Gray areas are seldom helpful in family law, as divorced parties benefit by definition.
Where there are black-and-white answers to questions, lawyers can give direction to clients. But when there are no answers, people cannot plan for their future.
Perhaps the greatest gray area in family law in Wisconsin deals with retirement. First, there is no definitive answer to the question, “When can I retire?” Second, there is no definitive answer to the question, “If I can retire, will spousal support be terminated or simply reduced?”
A recent Wisconsin Court of Appeals decision does not do much to answer either question.
On May 13, the District 1 appellate court in Brin v. Brin, No. 2013AP1739, affirmed an order by Milwaukee County Circuit Judge Frederick Rosa holding open future maintenance. However, the facts of the case make application to other cases a law school exercise.
In the case, Edith Brin appealed an order holding open future maintenance from her ex-husband, Bradley Brin. The trial court found that both parties were about 79 years old, had been divorced for 21 years, were both living solely on their investment income and Social Security benefits and that Bradley had been paying maintenance for 10 years after he retired. Edith had $65,000 of yearly income and investments totaling almost $2.5 million.
Not surprisingly, the Court of Appeals’ decision penned by Presiding Judge Patricia Curley held that the trial court properly exercised its discretion.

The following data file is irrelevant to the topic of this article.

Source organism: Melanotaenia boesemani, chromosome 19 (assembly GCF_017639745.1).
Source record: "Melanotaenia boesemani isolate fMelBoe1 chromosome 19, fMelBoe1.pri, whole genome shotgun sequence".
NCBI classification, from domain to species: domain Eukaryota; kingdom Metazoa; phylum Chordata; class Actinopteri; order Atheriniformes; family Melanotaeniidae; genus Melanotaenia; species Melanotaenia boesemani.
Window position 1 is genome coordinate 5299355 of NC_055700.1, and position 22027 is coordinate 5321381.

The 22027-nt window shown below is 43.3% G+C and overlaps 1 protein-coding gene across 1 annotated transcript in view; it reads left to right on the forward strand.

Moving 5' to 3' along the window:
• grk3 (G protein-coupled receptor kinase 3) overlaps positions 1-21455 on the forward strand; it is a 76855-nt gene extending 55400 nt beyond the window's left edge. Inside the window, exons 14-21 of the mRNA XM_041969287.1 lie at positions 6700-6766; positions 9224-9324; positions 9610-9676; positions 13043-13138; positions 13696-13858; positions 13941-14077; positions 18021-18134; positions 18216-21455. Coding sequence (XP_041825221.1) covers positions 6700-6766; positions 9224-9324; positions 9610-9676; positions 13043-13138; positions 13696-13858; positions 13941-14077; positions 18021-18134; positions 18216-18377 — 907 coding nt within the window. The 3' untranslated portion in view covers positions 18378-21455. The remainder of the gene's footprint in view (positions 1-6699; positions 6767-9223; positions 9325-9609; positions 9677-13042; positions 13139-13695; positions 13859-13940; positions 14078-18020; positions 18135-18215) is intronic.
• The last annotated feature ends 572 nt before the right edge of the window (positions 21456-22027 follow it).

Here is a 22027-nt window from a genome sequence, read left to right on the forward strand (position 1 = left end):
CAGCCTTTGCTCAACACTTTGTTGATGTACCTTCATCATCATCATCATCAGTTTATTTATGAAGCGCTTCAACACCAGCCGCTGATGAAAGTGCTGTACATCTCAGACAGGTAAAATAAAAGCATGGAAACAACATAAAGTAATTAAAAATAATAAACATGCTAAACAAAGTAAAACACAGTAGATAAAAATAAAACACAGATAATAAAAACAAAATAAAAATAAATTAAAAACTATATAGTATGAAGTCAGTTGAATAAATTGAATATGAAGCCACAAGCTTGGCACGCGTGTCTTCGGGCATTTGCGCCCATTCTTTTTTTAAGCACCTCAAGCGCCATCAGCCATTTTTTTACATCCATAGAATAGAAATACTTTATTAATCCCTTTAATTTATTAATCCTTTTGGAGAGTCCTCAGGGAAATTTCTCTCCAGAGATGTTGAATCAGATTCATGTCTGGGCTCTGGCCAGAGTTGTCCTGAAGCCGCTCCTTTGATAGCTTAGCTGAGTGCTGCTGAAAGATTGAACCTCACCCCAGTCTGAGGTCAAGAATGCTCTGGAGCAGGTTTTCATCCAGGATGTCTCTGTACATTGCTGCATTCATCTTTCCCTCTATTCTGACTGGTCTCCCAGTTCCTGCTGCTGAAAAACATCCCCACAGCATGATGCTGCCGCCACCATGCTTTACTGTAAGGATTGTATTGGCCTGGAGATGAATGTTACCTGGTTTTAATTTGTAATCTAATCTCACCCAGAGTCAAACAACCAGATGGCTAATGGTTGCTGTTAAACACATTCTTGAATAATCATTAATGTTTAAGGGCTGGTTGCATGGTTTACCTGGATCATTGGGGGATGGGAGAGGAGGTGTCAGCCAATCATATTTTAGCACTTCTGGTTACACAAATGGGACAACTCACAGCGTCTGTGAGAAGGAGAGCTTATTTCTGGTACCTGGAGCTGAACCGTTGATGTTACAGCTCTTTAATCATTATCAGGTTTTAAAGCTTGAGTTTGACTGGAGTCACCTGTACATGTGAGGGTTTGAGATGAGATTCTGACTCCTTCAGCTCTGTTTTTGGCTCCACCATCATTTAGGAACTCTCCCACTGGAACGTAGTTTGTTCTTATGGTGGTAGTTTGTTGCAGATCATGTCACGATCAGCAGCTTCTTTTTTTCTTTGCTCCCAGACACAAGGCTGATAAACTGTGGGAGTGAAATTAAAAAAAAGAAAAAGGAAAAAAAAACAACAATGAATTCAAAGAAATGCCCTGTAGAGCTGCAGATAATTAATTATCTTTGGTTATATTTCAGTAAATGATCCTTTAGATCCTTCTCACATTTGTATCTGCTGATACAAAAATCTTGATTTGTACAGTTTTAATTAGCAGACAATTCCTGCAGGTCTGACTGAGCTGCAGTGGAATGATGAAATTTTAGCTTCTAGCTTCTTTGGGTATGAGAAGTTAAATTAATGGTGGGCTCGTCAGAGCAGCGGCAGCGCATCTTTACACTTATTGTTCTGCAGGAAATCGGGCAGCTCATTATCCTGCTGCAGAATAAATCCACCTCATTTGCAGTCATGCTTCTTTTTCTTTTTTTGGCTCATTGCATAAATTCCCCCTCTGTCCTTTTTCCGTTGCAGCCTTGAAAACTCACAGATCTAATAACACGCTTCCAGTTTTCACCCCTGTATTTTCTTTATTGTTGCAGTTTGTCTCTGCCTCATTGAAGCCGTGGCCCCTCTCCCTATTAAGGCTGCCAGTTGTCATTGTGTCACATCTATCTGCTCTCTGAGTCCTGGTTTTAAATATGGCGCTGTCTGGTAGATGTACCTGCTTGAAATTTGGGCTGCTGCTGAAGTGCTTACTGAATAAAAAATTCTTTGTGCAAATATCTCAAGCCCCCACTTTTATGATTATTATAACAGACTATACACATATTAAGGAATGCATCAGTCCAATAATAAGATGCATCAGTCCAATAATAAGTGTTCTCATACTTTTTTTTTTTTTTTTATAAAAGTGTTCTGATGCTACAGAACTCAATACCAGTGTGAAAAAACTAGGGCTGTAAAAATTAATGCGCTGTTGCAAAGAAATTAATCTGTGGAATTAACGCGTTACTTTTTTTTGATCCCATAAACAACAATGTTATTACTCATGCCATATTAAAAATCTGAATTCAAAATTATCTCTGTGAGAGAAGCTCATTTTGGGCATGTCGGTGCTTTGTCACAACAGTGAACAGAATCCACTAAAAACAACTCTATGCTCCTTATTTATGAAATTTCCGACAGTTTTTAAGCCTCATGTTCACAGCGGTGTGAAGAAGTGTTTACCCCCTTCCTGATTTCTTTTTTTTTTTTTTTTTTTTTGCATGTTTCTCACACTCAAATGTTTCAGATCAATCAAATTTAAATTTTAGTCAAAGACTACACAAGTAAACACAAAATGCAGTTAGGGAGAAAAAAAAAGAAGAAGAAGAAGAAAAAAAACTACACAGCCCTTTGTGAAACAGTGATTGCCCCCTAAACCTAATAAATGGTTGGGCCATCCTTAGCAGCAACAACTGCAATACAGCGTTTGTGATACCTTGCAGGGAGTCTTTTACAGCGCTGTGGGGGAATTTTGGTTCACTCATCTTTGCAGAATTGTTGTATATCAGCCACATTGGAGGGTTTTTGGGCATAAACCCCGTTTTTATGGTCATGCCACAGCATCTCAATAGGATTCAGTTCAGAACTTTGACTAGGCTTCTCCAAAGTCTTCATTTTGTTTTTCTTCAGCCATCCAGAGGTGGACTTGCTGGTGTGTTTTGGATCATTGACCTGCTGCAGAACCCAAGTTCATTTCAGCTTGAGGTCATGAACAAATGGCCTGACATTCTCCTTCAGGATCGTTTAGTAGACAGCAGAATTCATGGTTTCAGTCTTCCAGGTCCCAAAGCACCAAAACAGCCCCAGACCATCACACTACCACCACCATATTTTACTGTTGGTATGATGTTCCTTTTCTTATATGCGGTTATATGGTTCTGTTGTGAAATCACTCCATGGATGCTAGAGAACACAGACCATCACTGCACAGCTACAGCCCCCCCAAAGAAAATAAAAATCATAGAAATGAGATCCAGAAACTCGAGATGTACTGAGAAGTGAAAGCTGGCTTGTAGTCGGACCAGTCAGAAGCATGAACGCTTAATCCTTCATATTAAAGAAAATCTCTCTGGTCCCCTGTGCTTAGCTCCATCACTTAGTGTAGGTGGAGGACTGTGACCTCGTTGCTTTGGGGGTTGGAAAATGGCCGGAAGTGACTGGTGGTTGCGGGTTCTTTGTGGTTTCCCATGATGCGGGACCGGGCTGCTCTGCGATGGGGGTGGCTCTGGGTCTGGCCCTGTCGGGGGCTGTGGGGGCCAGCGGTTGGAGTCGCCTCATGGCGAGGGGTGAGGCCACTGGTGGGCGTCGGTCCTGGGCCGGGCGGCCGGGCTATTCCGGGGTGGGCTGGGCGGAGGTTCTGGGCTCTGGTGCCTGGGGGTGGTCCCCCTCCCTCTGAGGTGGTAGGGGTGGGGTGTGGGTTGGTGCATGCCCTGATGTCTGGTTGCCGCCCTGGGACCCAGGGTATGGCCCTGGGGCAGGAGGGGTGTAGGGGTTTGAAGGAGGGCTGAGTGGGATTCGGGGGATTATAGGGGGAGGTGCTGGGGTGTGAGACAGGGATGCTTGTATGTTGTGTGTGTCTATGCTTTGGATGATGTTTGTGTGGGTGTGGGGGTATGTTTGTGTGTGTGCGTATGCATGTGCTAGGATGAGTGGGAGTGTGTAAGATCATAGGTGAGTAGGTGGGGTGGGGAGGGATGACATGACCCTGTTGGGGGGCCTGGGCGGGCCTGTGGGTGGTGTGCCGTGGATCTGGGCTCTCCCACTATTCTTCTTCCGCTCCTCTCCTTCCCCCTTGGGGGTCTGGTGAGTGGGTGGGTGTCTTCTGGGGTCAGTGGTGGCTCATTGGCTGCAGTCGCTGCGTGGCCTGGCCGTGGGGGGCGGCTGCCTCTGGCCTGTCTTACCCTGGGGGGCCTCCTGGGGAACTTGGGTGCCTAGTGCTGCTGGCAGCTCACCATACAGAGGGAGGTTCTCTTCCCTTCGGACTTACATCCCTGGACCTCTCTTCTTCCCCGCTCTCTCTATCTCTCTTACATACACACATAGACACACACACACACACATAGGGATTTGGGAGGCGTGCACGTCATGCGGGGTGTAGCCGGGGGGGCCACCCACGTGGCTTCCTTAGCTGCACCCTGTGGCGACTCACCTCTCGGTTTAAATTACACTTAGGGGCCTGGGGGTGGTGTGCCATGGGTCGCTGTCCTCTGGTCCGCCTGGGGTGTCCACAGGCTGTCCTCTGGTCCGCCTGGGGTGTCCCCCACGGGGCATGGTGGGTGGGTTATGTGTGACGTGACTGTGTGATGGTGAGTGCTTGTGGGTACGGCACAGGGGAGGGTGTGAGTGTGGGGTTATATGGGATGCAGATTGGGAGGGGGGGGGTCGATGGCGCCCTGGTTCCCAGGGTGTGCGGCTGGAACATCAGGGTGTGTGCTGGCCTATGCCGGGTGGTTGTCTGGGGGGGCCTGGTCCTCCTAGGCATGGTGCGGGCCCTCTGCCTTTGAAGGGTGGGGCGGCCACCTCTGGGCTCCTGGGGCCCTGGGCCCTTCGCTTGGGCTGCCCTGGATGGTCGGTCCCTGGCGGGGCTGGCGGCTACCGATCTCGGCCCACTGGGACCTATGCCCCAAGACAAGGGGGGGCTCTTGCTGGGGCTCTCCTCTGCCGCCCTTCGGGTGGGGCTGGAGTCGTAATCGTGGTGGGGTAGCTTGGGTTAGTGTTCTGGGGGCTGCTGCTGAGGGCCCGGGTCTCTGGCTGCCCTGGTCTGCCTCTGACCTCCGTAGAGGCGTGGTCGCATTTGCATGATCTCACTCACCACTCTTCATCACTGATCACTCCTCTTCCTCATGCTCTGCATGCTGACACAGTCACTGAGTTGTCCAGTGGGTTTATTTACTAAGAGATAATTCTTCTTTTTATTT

In doing so, the appellate court, quite appropriately, limited its discussion to the facts of the specific case. These facts do not recur with great frequency. Not many support payers are 79 years old or keep paying a decade after retirement. And few recipients have nearly $2.5 million in investments.
No caselaw specifically deals with retirement. Several cases include the language that “maintenance should not be a permanent annuity,” (e.g., Heppner v. Heppner, 2009 WI App 90, 319 Wis. 237, 768 N.W.2d 26), but even that language is vague.
My experience is that a payor can retire when he or she is at the age the judge or court commissioner hearing the case intends to retire. So, taking early retirement at, say, age 55, is probably not going to go too far if the judge hearing the matter is in his or her 60s.
Still, absent any legal authority, there seems to be a general acceptance that a worker can retire at least at age 65.
But that does not necessarily mean that maintenance should terminate, which leads to the second question: If, after retirement, the payor’s income exceeds the payee’s, should maintenance continue, albeit at a reduced rate? If maintenance is reduced, but not terminated, which was the family court commissioner’s order in Brin, then maintenance would most likely continue until one of the parties dies, as that would probably be the next substantial change in circumstances.
Good lawyers try to negotiate around these issues through the use of Section 71 payments, which define the amount and term of support. That benefits both parties by avoiding future litigation and allowing them to make plans, as they know what they will pay/receive.
But, Section 71 payments cannot be ordered by the court; both sides have to agree.
Absent such agreement, this will continue to be a gray area, at least until the Court of Appeals finds that a trial court did not correctly exercise its discretion, and tells us exactly what exercise of discretion was missing.